Masculinity is a bad idea, for everyone, and it's time to get rid of it. Not reform it, but eliminate it ... so long as there is masculinity, we're in trouble.
I attempted in yesterday's post to explain the ideology behind such views. Today I'd like to do something different; I'd like to look at the reply to Jensen by Cinnamon Stillwell, a columnist for the San Fransisco Chronicle.
Cinnamon Stillwell was a liberal for most of her life, but after the shock of 9/11 she started to identify as a conservative. I think she does a fine job in presenting the conservative view of things in her response to Jensen.
She begins her column by noting that gender differences arise naturally. She observes that even the youngest of children show distinctly gendered patterns of play and behaviour; that we recognise important gender differences when in relationships with the opposite sex; and that science has confirmed that there is a biological, and not just a cultural, basis for differences in the behaviour of men and women.
So masculinity is not just a "construct" which we can choose to eliminate; it is something natural to men.
As I pointed out yesterday, Robert Jensen believes that femininity too must be abolished, so that there is only a single, non-gendered human identity remaining.
Cinammon Stillwell responds, first, by criticising the feminist movement for having "all too often confused gender equality with gender sameness".
She then takes aim at some of the degendered portrayals of men and women in the entertainment industry. She shares my own dislike of the prevalence of kick-boxing women in movies and on TV. In her own words:
It has now become far more commonplace to see mere mortal female characters punching people in the face on a moment's notice, beating up or overpowering men and taking the romantic or sexual lead. Far from empowering women in reality, these fantasy scenarios put forward unrealistic expectations and a false sense of security ...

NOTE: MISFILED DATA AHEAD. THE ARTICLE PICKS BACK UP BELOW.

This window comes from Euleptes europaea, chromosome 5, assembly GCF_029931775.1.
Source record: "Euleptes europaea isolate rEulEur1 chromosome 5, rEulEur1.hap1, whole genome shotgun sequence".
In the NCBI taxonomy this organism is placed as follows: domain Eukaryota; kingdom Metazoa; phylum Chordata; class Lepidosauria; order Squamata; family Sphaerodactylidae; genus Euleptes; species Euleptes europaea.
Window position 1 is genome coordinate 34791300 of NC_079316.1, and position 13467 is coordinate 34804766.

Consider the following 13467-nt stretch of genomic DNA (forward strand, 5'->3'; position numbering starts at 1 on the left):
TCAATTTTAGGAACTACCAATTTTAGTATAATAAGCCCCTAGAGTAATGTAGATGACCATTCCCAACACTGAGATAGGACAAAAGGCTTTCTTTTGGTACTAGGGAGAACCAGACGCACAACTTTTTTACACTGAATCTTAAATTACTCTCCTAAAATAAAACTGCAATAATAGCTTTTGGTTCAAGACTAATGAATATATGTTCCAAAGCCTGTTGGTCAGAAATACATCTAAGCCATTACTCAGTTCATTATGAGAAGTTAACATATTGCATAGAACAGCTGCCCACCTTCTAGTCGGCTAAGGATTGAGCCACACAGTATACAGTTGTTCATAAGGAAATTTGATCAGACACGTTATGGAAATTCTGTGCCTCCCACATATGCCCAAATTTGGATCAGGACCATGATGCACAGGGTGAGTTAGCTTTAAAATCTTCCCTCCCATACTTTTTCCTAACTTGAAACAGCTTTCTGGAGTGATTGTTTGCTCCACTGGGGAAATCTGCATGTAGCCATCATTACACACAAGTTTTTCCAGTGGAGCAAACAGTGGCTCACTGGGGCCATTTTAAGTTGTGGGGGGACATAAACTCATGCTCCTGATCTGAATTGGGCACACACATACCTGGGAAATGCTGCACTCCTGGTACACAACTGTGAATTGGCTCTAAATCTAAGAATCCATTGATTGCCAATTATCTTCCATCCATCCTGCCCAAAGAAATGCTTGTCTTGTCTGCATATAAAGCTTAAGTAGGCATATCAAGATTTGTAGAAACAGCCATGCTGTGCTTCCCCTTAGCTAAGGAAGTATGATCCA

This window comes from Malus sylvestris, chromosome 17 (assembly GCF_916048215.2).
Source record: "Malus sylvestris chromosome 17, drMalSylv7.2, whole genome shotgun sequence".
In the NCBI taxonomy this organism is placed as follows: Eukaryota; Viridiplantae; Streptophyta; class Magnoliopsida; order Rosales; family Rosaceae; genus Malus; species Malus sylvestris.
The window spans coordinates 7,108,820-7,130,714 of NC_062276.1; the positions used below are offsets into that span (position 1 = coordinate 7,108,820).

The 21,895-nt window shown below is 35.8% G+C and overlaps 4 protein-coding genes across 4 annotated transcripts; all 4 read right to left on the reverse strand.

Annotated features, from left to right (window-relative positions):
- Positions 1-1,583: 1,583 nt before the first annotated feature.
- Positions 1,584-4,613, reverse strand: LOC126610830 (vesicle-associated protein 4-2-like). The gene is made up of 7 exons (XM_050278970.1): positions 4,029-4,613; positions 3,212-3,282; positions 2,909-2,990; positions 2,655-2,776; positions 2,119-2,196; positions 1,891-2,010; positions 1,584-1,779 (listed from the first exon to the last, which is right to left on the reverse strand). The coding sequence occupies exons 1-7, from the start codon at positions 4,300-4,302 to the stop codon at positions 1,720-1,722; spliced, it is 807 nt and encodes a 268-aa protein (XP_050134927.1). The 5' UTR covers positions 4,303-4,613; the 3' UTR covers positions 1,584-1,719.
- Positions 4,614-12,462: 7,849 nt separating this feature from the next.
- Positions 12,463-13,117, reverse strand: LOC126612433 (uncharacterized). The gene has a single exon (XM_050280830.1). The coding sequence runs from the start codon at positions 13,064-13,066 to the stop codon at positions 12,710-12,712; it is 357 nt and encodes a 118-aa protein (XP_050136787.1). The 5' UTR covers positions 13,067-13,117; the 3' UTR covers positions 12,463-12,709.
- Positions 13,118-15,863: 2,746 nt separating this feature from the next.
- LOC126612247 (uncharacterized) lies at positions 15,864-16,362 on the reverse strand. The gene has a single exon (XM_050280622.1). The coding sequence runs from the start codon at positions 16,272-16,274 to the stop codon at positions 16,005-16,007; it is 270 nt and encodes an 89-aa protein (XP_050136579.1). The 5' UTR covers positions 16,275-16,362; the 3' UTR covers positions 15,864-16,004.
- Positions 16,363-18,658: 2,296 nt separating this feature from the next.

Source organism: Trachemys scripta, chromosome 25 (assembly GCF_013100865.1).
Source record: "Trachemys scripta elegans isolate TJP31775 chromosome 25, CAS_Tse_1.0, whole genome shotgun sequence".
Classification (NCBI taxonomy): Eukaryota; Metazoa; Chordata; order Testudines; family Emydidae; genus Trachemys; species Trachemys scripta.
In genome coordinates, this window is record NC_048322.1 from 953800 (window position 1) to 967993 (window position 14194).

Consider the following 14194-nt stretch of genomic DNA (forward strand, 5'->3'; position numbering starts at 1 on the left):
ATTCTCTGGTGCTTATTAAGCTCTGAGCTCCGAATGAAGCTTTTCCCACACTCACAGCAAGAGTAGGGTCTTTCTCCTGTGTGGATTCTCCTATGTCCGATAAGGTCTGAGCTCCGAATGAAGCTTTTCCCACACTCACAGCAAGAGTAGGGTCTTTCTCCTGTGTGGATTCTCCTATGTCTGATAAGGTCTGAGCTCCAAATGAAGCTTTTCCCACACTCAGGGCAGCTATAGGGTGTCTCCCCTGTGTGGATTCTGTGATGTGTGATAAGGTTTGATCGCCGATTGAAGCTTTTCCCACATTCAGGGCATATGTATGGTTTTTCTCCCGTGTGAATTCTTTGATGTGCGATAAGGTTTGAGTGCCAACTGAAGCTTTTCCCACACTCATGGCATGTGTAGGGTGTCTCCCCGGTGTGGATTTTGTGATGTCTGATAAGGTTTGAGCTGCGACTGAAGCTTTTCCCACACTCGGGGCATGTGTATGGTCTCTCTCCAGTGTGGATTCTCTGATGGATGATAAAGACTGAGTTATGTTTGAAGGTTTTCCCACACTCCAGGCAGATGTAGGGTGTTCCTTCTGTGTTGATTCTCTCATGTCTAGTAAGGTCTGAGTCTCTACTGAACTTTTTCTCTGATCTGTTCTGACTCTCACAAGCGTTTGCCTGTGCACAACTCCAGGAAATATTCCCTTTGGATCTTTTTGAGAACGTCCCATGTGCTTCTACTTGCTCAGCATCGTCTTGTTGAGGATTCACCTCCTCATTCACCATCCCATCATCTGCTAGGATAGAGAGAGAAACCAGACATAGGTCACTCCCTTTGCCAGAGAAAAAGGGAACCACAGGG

... the leading lady has become the leading man, and a not terribly charming one at that.
Nor do the non-masculine men portrayed in popular culture appeal to her:
TV shows are populated with male characters ... who stand meekly by as their much more confident and assured female counterparts ... lead them by the hand ... When male characters do exhibit masculine traits on TV, they are often made to look like fools in the process ...
Metrosexuality leaves her cold:
While gay men are welcome to be as in touch with their feminine side as they like, straight men would do well to ignore it. For what woman would want a man who cannot go a week without buying beauty products, let alone guard hearth and home? Those who acknowledge gender differences know this instinctively, while those who pretend they are meaningless are affronted when one dares speak the truth.
But most women, on a biological and often conscious level, are looking for a provider and protector in a man, among other things. Yet the metrosexual revolution would have us believe that women are yearning for nothing more in a man than another girlfriend.
In effect, Cinnamon Stillwell is arguing here that those who wish to abolish gender differences are running against normal heterosexual impulses. She no more wishes for men to become effeminate, than the average man wants women to become mannish.
The healthier heterosexual instinct, the one Cinnamon Stillwell ends her article with, is the cry of "Vive la difference!".
Last but not least, Cinnamon Stillwell also directly defends the qualities of masculinity itself. She has little time for the Jensen view of manhood:
Jensen's column provoked an avalanche of laughter and scorn on talk radio and the blogosphere. Not only did Jensen come across as, well, a wimp, but his demonizing of manhood missed the mark.
In equating masculinity with all things violent, Jensen underestimates his own sex. For masculinity is not only about being a warrior. The manly virtues include character, confidence, honor, inner strength, pride, responsibility, loyalty, generosity, industry and dignity.
It's refreshing to read such comments; it's rare for the finer qualities of masculinity to be recognised so openly in modern Western cultures.
Let's hope that the political shifts now underway keep developing and that we have more women like Cinnamon Stillwell speak up for a conservative view of gender.